Chinese stocks fell, with a gauge of shares in Hong Kong retreating to an eight-month low, as foreigners pulled funds amid concern about the weaker outlook for the yuan and economic growth.
The Hang Seng China Enterprises Index dropped 0.9 percent to 10,962.24 at the close. Net outflows from Chinese and Hong Kong equities reached $531 million in the week to Aug. 12, the ninth week of sales out of the past 10, China International Capital Corp. said. Ping An Insurance (Group) Co. led losses by insurers as the government seeks to contain the fallout from blasts in Tianjin port. Airlines jumped in mainland trading, spurring a late-day rebound for the Shanghai Composite Index.
The yuan sank the most in 21 years last week after the government allowed markets greater sway in setting the currency’s level. China’s industrial production, investment and retail data all trailed analysts’ estimates, according to data released this month. The securities regulator signaled on Friday China Securities Finance Corp. will reduce the scale of its intervention in the stock market. The fund has become one of the most influential investors since a $4 trillion rout.
“Investors expect the depreciation of the yuan to continue,” said Sam Chi Yung, a strategist at Delta Asia Securities Ltd. in Hong Kong. A weaker currency would make Chinese assets less attractive to foreigners, he said, while any withdrawal by the government from the market would further “frighten” investors.
The Shanghai Composite rebounded 0.7 percent at the close, while the CSI 300 Index gained 0.1 percent. The Hang Seng Index slid 0.7 percent.
Yuan positions at China’s central bank and financial institutions fell by the most on record in July, a sign capital outflows picked up and the central bank stepped up intervention to support the yuan. The Chinese currency was little changed Monday at 6.3945 per dollar as the central bank helped stabilize the exchange rate, after sliding 2.9 percent last week.
The yuan will probably move in both directions in the future following last week’s devaluation and the central bank could intervene to combat both appreciation and depreciation, according to Ma Jun, chief economist at China’s central bank.
Mainland-traded shares have diverged with their Hong Kong counterparts after unprecedented government intervention to stop a $4 trillion rout. While the Shanghai Composite climbed 13 percent from its July 8 through last week, the Hang Seng China Enterprises index has erased an advance of as much as 8.1 percent to trade at its lowest level since December 1.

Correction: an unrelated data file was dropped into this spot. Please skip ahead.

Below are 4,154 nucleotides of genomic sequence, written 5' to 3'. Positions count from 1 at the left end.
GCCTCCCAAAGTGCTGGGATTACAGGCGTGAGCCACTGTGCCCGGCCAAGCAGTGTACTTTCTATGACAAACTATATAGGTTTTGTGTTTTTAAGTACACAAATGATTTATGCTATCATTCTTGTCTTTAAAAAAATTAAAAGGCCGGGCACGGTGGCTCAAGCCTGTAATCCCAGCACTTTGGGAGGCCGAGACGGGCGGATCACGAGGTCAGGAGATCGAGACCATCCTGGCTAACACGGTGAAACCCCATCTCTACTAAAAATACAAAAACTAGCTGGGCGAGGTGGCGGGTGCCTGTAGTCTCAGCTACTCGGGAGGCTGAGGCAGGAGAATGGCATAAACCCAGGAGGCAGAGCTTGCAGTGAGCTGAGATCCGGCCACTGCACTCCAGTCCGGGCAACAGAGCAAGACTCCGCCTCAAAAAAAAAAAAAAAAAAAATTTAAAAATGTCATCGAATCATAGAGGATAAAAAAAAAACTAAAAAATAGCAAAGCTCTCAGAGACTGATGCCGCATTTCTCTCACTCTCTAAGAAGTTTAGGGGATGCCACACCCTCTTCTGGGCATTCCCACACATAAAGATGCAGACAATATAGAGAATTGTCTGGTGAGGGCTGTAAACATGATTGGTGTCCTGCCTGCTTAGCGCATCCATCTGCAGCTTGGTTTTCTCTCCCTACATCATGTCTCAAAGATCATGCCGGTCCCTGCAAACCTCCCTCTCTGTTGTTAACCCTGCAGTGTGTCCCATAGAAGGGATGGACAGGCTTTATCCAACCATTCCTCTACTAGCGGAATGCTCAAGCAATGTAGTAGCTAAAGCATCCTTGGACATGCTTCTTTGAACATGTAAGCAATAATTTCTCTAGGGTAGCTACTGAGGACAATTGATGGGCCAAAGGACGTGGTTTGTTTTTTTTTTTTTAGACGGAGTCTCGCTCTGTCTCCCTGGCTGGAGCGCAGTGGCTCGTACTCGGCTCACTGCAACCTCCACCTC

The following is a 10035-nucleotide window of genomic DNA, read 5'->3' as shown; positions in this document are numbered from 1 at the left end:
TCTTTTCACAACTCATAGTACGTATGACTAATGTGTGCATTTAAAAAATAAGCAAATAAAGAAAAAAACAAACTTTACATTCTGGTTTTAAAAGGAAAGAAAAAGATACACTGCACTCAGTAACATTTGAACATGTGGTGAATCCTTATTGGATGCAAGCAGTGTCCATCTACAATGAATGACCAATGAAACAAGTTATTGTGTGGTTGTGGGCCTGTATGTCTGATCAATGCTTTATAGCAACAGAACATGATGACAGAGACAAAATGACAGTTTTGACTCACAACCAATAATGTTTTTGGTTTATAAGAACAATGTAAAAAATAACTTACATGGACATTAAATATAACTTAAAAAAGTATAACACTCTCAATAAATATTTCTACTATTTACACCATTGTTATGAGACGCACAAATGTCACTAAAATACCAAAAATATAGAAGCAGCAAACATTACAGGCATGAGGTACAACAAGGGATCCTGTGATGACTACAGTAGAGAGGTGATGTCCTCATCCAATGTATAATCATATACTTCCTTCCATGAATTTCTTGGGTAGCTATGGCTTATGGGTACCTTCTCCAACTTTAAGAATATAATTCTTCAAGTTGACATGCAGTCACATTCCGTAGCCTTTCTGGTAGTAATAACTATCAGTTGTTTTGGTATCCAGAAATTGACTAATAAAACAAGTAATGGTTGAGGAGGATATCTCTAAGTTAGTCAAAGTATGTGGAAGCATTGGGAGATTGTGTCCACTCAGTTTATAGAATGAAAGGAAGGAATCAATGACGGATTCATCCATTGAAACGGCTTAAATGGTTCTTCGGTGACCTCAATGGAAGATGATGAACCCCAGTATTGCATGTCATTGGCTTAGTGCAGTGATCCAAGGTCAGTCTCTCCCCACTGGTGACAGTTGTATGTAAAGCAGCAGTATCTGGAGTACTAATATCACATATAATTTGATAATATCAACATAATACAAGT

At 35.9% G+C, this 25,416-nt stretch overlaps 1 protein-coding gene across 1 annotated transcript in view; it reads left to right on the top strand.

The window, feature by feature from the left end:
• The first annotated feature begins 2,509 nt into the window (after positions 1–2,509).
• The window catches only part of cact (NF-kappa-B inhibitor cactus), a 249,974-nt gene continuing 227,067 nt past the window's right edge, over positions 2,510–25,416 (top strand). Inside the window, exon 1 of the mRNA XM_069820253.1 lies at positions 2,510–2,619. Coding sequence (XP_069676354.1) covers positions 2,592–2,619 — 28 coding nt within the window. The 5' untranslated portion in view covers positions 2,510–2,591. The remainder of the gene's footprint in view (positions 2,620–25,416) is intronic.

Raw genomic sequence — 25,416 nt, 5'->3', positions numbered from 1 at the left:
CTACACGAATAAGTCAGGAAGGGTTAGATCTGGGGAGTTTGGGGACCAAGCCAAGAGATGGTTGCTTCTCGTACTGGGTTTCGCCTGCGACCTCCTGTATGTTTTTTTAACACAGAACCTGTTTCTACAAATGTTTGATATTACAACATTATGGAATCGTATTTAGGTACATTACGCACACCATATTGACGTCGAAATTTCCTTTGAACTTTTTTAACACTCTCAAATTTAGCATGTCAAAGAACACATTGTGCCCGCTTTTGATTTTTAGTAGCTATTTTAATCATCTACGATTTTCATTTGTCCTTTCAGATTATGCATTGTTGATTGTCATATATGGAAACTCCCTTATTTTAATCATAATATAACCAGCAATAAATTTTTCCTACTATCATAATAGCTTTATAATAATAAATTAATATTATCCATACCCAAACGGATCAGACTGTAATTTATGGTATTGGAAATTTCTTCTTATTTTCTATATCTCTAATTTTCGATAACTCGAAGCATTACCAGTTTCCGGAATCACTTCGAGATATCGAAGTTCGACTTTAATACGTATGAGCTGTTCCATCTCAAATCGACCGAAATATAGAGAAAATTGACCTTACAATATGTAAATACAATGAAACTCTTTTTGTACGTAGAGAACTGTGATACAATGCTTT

Over the past 2 1/2 months, about $8.8 billion has flowed out of China and Hong Kong-focused global funds, CICC said in a note Monday, citing EPFR Global.
While China Securities Finance will remain in the stock market for years to come, it won’t normally step in unless there’s unusual volatility and systemic risks, the China Securities Regulatory Commission said in a statement on its website on Friday. The regulator said it will focus on letting the market self-adjust as volatility falls.
Insurers led declines in Hong Kong on Monday. The death toll from Wednesday’s blasts at a chemical warehouse in Tianjin climbed to 114, while 70 people are still missing, Xinhua News Agency reported. Tianjin is the world’s 10th-busiest port and has become a gateway to northern China for shipments of metal ore, coal, autos and crude oil.
Ping An, China’s second-biggest insurer, lost 1 percent in Hong Kong, closing at the lowest level since March 13. China Life Insurance Co. fell 1.6 percent, while China Pacific Insurance Group Co. declined 1.4 percent.
“There’s some concern that profitability of insurance companies will be impacted by the Tianjin accident,” said Wu Kan, a Shanghai-based fund manager at JK Life Insurance Co., who is keeping holdings unchanged.
Claims from the blast may be as much as 10 billion yuan ($1.6 billion), China Youth Daily reported on Aug. 15, citing Hao Yansu, an academic at the Central University of Finance and Economics.
Tianjin Port Development Holdings Ltd. sank 13 percent, its biggest plunge since March 2009. Tianjin Development Holdings Ltd. tumbled 3.2 percent.
“The market is worried that throughput in Tianjin port may not recover in the short term,” said Kenny Tang, chief executive officer of Jun Yang Securities Co. in Hong Kong.
Huabao International Holdings Ltd., a fragrance maker, retreated 17 percent in Hong Kong after reporting lower profit.
China Eastern Airlines Corp., the nation’s second-largest carrier, surged by the 10 percent daily limit in Shanghai after first-half net income jumped 300-fold. Air China Ltd. climbed 8.7 percent. China Southern Airlines Co. gained 9.7 percent.